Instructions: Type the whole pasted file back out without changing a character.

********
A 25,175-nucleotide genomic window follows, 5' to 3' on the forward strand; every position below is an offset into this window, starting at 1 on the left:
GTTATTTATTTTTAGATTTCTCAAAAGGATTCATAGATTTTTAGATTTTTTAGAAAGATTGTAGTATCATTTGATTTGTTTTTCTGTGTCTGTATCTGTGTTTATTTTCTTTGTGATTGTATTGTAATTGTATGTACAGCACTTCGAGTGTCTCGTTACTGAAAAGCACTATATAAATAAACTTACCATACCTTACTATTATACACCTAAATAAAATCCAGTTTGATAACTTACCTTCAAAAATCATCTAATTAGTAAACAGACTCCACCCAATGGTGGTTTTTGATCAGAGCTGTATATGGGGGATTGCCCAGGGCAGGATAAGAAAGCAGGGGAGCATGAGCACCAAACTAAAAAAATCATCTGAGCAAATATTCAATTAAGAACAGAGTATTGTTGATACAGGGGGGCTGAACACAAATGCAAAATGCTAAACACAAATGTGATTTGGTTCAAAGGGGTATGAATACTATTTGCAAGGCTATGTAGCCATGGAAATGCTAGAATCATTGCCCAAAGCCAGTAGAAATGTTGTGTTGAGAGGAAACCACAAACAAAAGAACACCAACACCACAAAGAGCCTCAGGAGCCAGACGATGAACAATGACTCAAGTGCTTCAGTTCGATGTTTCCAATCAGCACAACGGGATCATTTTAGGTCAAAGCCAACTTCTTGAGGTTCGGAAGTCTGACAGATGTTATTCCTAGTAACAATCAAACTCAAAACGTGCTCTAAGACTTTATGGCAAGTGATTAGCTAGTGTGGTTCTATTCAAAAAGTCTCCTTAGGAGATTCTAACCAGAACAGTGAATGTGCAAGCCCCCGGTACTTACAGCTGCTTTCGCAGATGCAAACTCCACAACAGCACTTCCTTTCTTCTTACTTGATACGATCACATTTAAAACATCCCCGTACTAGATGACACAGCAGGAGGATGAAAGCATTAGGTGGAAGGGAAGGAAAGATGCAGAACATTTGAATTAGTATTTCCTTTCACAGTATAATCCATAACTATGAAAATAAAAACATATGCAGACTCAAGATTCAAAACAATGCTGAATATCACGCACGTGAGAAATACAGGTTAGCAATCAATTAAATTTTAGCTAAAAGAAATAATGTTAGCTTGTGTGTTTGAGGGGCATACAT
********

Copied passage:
A 25,175-nucleotide genomic window follows, 5' to 3' on the forward strand; every position below is an offset into this window, starting at 1 on the left:
GTTATTTATTTTTAGATTTCTCAAAAGGATTCATAGATTTTTAGATTTTTTAGAAAGATTGTAGTATCATTTGATTTGTTTTTCTGTGTCTGTATCTGTGTTTATTTTCTTTGTGATTGTATTGTAATTGTATGTACAGCACTTCGAGTGTCTCGTTACTGAAAAGCACTATATAAATAAACTTACCATACCTTACTATTATACACCTAAATAAAATCCAGTTTGATAACTTACCTTCAAAAATCATCTAATTAGTAAACAGACTCCACCCAATGGTGGTTTTTGATCAGAGCTGTATATGGGGGATTGCCCAGGGCAGGATAAGAAAGCAGGGGAGCATGAGCACCAAACTAAAAAAATCATCTGAGCAAATATTCAATTAAGAACAGAGTATTGTTGATACAGGGGGGCTGAACACAAATGCAAAATGCTAAACACAAATGTGATTTGGTTCAAAGGGGTATGAATACTATTTGCAAGGCTATGTAGCCATGGAAATGCTAGAATCATTGCCCAAAGCCAGTAGAAATGTTGTGTTGAGAGGAAACCACAAACAAAAGAACACCAACACCACAAAGAGCCTCAGGAGCCAGACGATGAACAATGACTCAAGTGCTTCAGTTCGATGTTTCCAATCAGCACAACGGGATCATTTTAGGTCAAAGCCAACTTCTTGAGGTTCGGAAGTCTGACAGATGTTATTCCTAGTAACAATCAAACTCAAAACGTGCTCTAAGACTTTATGGCAAGTGATTAGCTAGTGTGGTTCTATTCAAAAAGTCTCCTTAGGAGATTCTAACCAGAACAGTGAATGTGCAAGCCCCCGGTACTTACAGCTGCTTTCGCAGATGCAAACTCCACAACAGCACTTCCTTTCTTCTTACTTGATACGATCACATTTAAAACATCCCCGTACTAGATGACACAGCAGGAGGATGAAAGCATTAGGTGGAAGGGAAGGAAAGATGCAGAACATTTGAATTAGTATTTCCTTTCACAGTATAATCCATAACTATGAAAATAAAAACATATGCAGACTCAAGATTCAAAACAATGCTGAATATCACGCACGTGAGAAATACAGGTTAGCAATCAATTAAATTTTAGCTAAAAGAAATAATGTTAGCTTGTGTGTTTGAGGGGCATACAT